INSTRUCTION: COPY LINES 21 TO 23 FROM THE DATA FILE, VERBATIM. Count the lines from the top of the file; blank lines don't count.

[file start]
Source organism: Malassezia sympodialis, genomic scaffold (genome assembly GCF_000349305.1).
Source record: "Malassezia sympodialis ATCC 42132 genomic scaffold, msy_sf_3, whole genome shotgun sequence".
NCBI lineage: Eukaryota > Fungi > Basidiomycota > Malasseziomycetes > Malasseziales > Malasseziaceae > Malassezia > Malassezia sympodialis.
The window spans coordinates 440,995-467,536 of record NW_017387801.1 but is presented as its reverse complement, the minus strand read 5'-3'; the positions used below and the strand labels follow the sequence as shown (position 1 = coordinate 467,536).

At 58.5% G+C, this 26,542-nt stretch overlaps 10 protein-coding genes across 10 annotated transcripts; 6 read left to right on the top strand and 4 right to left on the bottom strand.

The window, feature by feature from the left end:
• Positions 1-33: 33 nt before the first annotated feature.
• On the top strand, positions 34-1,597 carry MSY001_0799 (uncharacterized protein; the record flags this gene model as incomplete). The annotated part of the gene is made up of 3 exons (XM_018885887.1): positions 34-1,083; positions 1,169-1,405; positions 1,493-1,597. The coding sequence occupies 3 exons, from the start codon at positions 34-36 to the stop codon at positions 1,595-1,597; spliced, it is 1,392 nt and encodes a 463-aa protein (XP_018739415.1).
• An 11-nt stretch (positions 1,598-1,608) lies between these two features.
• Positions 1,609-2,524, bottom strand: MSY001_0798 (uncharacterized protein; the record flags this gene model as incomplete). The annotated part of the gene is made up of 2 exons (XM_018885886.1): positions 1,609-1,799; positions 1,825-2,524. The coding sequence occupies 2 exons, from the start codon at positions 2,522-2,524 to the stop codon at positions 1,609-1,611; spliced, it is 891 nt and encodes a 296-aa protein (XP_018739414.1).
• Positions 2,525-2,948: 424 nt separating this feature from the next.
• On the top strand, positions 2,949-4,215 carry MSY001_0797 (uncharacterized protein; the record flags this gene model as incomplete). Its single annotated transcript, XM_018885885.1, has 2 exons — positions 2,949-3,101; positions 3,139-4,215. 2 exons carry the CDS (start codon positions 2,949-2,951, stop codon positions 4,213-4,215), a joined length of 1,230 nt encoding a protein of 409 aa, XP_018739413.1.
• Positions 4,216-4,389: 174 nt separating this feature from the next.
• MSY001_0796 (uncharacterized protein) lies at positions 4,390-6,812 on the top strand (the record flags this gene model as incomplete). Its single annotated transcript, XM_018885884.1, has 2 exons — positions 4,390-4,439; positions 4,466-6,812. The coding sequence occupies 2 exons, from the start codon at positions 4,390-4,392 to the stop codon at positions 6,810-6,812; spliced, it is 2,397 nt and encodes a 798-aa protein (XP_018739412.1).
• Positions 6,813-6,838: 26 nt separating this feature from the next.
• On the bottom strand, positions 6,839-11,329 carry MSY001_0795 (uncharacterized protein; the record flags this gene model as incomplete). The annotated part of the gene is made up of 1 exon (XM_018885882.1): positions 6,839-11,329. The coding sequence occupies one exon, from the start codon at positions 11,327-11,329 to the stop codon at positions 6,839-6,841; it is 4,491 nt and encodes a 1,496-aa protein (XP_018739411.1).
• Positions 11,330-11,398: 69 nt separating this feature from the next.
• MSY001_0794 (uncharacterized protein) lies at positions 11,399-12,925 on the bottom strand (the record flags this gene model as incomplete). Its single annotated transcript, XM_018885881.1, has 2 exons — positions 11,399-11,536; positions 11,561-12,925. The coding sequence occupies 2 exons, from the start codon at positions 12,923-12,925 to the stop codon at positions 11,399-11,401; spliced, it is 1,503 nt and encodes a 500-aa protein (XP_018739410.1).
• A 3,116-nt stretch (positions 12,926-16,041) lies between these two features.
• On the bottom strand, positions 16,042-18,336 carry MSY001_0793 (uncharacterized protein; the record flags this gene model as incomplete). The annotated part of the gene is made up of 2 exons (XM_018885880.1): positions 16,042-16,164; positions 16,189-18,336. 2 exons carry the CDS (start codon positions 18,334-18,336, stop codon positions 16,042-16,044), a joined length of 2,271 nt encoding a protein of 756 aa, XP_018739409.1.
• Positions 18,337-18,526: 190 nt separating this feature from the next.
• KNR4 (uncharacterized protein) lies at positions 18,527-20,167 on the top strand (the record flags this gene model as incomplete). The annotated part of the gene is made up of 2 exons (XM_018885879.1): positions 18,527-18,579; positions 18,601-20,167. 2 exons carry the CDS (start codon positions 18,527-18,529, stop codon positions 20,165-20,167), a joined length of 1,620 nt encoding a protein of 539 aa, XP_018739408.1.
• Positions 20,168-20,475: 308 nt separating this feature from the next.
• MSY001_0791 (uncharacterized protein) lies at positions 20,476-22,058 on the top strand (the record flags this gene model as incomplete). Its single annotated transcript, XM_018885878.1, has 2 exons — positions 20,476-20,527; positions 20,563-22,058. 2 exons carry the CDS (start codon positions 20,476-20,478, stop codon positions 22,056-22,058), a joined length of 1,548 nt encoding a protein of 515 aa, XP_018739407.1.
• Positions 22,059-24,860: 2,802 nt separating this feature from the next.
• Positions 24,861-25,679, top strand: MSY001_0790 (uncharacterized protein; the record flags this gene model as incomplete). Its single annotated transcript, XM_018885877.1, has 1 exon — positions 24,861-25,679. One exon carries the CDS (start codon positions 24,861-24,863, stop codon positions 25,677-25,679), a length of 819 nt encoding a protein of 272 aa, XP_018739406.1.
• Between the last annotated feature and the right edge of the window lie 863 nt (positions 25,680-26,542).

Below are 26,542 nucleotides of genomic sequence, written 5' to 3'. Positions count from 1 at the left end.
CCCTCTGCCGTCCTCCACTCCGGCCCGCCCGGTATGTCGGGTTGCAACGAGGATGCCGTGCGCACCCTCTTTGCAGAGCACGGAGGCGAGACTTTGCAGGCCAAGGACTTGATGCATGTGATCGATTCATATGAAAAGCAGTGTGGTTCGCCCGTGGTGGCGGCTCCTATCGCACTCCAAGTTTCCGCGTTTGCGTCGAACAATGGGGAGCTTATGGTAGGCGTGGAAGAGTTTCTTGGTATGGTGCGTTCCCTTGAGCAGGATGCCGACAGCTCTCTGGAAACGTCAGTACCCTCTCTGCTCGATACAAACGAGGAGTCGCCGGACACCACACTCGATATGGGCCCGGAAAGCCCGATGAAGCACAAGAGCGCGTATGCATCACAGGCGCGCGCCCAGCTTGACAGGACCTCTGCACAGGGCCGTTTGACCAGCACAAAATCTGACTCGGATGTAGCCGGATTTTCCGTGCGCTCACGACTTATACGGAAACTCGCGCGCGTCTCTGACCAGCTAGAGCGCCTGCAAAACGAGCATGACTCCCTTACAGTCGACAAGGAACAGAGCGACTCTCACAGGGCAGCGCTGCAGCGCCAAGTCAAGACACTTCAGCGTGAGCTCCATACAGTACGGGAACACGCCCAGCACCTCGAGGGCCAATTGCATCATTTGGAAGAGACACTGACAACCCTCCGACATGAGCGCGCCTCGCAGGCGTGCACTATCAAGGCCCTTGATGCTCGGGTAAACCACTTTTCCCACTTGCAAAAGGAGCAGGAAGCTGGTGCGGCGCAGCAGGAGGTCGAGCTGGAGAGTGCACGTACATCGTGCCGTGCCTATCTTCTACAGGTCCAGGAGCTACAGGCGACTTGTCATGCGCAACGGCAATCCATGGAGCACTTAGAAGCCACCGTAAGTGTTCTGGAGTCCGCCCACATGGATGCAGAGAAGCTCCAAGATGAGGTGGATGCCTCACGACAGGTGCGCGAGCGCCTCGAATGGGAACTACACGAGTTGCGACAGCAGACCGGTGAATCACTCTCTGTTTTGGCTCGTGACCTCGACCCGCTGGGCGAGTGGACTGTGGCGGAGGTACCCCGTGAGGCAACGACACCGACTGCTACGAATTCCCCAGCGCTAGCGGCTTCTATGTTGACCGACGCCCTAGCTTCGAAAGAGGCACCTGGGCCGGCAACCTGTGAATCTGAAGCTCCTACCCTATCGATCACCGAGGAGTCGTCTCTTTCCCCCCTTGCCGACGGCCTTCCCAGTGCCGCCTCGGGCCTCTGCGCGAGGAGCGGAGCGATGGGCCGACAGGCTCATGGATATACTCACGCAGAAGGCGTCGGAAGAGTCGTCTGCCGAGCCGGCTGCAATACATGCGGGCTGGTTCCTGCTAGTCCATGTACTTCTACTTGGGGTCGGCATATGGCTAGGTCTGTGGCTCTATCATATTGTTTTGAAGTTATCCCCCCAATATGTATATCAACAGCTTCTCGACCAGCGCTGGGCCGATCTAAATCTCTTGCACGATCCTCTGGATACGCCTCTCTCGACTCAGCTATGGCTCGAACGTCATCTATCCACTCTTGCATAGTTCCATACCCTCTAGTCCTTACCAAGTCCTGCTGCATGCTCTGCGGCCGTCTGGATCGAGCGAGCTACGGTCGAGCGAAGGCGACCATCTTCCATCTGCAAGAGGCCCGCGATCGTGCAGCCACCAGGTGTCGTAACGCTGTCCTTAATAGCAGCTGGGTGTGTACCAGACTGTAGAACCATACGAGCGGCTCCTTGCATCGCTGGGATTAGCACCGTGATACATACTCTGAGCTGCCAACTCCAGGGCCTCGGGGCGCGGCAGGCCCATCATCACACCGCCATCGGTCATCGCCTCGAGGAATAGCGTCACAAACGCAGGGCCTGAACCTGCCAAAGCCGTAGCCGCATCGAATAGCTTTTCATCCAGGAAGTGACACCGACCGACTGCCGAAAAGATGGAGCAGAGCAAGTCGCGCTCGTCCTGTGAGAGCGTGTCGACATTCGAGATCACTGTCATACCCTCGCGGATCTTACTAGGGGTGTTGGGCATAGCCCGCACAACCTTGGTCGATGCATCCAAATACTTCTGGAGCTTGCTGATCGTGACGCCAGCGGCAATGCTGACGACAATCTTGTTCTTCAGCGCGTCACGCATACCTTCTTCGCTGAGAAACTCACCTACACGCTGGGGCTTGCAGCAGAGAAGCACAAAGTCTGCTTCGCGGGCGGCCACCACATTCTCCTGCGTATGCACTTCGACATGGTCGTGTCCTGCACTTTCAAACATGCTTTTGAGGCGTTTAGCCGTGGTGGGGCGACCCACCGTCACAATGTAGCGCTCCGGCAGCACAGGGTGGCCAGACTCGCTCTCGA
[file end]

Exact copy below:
• Positions 18,337-18,526: 190 nt separating this feature from the next.
• KNR4 (uncharacterized protein) lies at positions 18,527-20,167 on the top strand (the record flags this gene model as incomplete). The annotated part of the gene is made up of 2 exons (XM_018885879.1): positions 18,527-18,579; positions 18,601-20,167. 2 exons carry the CDS (start codon positions 18,527-18,529, stop codon positions 20,165-20,167), a joined length of 1,620 nt encoding a protein of 539 aa, XP_018739408.1.
• Positions 20,168-20,475: 308 nt separating this feature from the next.